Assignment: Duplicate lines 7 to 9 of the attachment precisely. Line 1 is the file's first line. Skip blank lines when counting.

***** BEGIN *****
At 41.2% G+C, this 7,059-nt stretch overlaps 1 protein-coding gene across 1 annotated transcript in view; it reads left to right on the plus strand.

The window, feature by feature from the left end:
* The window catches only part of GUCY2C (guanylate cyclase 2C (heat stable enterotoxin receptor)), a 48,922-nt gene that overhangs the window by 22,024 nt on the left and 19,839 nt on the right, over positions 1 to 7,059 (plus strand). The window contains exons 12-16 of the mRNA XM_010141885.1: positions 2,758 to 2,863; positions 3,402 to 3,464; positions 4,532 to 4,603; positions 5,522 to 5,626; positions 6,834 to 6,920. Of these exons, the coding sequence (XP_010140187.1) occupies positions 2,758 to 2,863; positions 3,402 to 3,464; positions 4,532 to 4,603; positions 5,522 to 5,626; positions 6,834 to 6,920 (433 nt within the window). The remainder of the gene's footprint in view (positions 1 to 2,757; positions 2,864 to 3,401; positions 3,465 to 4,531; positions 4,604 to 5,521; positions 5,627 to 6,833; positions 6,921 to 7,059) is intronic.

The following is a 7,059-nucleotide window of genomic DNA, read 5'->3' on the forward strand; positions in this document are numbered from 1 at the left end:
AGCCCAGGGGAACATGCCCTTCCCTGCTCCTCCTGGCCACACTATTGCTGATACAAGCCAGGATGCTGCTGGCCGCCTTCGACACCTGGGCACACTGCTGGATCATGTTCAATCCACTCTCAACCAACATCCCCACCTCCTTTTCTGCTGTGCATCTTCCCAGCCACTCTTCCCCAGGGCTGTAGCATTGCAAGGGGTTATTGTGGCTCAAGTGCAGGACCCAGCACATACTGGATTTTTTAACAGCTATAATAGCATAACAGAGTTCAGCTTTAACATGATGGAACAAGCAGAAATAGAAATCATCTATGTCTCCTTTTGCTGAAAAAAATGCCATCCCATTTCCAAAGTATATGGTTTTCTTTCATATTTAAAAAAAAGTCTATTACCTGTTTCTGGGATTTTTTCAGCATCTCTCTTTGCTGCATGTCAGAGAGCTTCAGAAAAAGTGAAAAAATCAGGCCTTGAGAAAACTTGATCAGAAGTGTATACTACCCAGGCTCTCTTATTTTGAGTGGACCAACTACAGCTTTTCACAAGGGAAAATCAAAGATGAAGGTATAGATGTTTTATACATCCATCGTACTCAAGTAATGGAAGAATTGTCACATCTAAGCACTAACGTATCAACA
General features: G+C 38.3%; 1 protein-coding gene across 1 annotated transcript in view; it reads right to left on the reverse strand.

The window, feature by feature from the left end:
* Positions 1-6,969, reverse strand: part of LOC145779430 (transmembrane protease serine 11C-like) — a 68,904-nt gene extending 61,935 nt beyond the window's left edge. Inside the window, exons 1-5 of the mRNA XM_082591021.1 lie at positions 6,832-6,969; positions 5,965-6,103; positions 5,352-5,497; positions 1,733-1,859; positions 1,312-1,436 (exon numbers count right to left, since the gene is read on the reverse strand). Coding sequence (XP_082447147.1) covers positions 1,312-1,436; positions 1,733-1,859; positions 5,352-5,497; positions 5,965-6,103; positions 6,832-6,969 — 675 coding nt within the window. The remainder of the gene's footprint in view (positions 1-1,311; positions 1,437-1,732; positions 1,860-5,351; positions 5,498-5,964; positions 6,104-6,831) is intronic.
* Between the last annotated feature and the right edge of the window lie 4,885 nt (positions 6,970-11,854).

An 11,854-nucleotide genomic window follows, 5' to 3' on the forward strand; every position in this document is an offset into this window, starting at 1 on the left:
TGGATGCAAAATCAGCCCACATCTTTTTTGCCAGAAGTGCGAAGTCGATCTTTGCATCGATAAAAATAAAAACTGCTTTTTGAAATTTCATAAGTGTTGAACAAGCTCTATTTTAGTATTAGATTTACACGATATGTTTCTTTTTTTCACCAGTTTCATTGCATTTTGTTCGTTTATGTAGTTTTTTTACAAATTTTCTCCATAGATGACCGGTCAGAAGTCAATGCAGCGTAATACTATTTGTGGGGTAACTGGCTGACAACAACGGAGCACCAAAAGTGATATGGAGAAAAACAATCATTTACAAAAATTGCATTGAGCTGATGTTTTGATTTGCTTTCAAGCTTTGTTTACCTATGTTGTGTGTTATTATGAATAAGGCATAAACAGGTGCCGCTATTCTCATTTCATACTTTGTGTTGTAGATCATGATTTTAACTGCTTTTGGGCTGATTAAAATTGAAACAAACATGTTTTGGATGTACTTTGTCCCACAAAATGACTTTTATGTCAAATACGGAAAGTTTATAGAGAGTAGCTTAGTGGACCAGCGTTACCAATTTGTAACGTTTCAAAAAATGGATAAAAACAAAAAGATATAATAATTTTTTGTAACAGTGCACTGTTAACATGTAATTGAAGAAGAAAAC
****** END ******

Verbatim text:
The window, feature by feature from the left end:
* Positions 1-6,969, reverse strand: part of LOC145779430 (transmembrane protease serine 11C-like) — a 68,904-nt gene extending 61,935 nt beyond the window's left edge. Inside the window, exons 1-5 of the mRNA XM_082591021.1 lie at positions 6,832-6,969; positions 5,965-6,103; positions 5,352-5,497; positions 1,733-1,859; positions 1,312-1,436 (exon numbers count right to left, since the gene is read on the reverse strand). Coding sequence (XP_082447147.1) covers positions 1,312-1,436; positions 1,733-1,859; positions 5,352-5,497; positions 5,965-6,103; positions 6,832-6,969 — 675 coding nt within the window. The remainder of the gene's footprint in view (positions 1-1,311; positions 1,437-1,732; positions 1,860-5,351; positions 5,498-5,964; positions 6,104-6,831) is intronic.
* Between the last annotated feature and the right edge of the window lie 4,885 nt (positions 6,970-11,854).